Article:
If you watched the documentary Roman Polanski: Wanted and Desired that aired on HBO earlier this summer, then you know all about one of the (not quite the) most controversial cases in recent history. Look, I get it. Justice is hard. The judge acted improperly due to the fact that he was a total fame whore. He was Nicole Richie in robes. But there was also no doubt that Roman Polanski sodomized a 13-year-old girl after giving her quaaludes, so, you know, TOSS UP! (?)
Anyway, the New York Times today is suggesting that Polanski and his legal team might use the documentary to finally exonerate the director in the 30-year-old case, and end his permanent exile:
In the film, “Roman Polanski: Wanted and Desired,” the former prosecutor, David Wells, describes advising Judge Laurence J. Rittenband to send Mr. Polanski to prison for a psychiatric review, though Mr. Wells was not involved with the case.
Mr. Wells also points out to the judge, who died in 1993, what Mr. Wells considered defiant behavior by Mr. Polanski. Mr. Wells, in an interview in the film, says he showed Judge Rittenband a photograph of Mr. Polanski with two girls taken in Germany before his sentencing. ” ‘Judge,’ I said, ‘Look here. He’s flipping you off,’ ” Mr. Wells recalled.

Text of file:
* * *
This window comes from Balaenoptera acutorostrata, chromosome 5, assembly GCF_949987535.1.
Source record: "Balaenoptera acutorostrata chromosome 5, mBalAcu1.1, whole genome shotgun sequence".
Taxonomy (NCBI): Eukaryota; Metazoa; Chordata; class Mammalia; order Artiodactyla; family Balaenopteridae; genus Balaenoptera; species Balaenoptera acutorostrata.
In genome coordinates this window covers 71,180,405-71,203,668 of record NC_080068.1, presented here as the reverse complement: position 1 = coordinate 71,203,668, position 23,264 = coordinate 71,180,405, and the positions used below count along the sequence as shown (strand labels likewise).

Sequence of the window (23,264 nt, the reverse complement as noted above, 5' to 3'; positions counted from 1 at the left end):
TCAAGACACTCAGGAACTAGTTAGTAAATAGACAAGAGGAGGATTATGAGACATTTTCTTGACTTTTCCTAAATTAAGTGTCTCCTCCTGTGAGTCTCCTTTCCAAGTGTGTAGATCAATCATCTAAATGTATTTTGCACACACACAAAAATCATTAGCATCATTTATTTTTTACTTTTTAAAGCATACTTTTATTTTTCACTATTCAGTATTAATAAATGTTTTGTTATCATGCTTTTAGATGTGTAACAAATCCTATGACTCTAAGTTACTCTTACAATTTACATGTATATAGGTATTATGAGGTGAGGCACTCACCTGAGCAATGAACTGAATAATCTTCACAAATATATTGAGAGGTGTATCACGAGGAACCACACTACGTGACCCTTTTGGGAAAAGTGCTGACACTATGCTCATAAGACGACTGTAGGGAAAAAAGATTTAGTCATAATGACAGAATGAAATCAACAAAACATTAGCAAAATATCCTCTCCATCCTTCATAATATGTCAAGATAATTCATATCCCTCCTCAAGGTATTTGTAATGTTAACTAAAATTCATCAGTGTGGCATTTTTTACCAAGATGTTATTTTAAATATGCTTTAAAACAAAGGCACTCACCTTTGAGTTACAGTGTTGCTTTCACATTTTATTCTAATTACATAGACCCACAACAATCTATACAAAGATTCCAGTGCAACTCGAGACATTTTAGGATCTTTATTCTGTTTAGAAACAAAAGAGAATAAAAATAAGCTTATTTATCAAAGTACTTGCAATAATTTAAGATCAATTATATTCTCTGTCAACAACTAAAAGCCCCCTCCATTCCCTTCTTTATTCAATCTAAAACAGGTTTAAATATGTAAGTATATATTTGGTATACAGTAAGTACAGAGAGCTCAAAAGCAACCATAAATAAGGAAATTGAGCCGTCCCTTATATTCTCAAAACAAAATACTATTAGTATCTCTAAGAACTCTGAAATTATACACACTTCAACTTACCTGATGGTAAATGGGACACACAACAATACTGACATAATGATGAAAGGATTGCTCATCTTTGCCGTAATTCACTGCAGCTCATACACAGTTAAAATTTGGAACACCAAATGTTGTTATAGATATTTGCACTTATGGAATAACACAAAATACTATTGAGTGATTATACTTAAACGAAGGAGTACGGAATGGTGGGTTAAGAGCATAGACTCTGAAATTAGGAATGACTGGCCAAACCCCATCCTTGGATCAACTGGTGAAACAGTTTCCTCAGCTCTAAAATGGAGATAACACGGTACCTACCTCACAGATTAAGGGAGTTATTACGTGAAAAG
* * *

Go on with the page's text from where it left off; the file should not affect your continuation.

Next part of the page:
Mr. Polanski has been a fugitive since 1978 when he fled to France to avoid a possible prison sentence or deportation.
In a phone interview on Tuesday, his lawyer, Douglas Dalton, said Mr. Wells’s self-described contacts with the judge appeared to violate California law and legal ethics. At the time, Mr. Wells worked in the Santa Monica courthouse of the Los Angeles County Superior Court, but, after some initial involvement, he was not assigned to the Polanski case.
“There could be a motion to dismiss based on prosecutorial misconduct,” Mr. Dalton said.
“We want to develop information about the extent of the ex parte contacts, what other communications Wells had, whether anybody else was aware of them, that sort of thing.”
In general, Mr. Dalton acknowledged, fugitives have little standing to press conventional appeals. But, he said, California law would permit either a judge or the prosecutor’s office to seek remedies on behalf of Mr. Polanski, including dismissal of the case, if either believed the judicial process had been corrupted.
I do think that even though he barely served any jail time, Roman Polanski has paid his debt to society through the harsh punishment of not being allowed to return to the United States. Because we’re number one, you guys.